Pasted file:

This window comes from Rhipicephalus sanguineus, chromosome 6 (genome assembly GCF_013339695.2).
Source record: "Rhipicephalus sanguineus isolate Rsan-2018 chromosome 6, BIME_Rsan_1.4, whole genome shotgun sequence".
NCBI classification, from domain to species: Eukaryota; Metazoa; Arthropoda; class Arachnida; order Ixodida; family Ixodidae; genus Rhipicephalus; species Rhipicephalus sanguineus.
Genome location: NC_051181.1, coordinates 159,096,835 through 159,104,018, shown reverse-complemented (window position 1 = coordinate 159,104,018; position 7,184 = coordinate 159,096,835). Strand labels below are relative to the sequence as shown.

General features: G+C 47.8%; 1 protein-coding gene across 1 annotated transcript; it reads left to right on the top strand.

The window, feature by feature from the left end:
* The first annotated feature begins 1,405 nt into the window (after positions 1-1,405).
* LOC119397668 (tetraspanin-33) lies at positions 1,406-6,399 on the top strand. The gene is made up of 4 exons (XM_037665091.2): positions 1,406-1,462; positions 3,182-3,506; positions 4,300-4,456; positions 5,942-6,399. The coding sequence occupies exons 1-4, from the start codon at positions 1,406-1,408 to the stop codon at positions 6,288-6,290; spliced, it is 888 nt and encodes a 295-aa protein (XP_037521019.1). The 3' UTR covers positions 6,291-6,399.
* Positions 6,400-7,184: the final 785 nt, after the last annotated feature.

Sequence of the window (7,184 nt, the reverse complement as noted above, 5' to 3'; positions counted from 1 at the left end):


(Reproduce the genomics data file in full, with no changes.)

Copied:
This window comes from Rhipicephalus sanguineus, chromosome 6 (genome assembly GCF_013339695.2).
Source record: "Rhipicephalus sanguineus isolate Rsan-2018 chromosome 6, BIME_Rsan_1.4, whole genome shotgun sequence".
NCBI classification, from domain to species: Eukaryota; Metazoa; Arthropoda; class Arachnida; order Ixodida; family Ixodidae; genus Rhipicephalus; species Rhipicephalus sanguineus.
Genome location: NC_051181.1, coordinates 159,096,835 through 159,104,018, shown reverse-complemented (window position 1 = coordinate 159,104,018; position 7,184 = coordinate 159,096,835). Strand labels below are relative to the sequence as shown.

General features: G+C 47.8%; 1 protein-coding gene across 1 annotated transcript; it reads left to right on the top strand.

The window, feature by feature from the left end:
* The first annotated feature begins 1,405 nt into the window (after positions 1-1,405).
* LOC119397668 (tetraspanin-33) lies at positions 1,406-6,399 on the top strand. The gene is made up of 4 exons (XM_037665091.2): positions 1,406-1,462; positions 3,182-3,506; positions 4,300-4,456; positions 5,942-6,399. The coding sequence occupies exons 1-4, from the start codon at positions 1,406-1,408 to the stop codon at positions 6,288-6,290; spliced, it is 888 nt and encodes a 295-aa protein (XP_037521019.1). The 3' UTR covers positions 6,291-6,399.
* Positions 6,400-7,184: the final 785 nt, after the last annotated feature.

Sequence of the window (7,184 nt, the reverse complement as noted above, 5' to 3'; positions counted from 1 at the left end):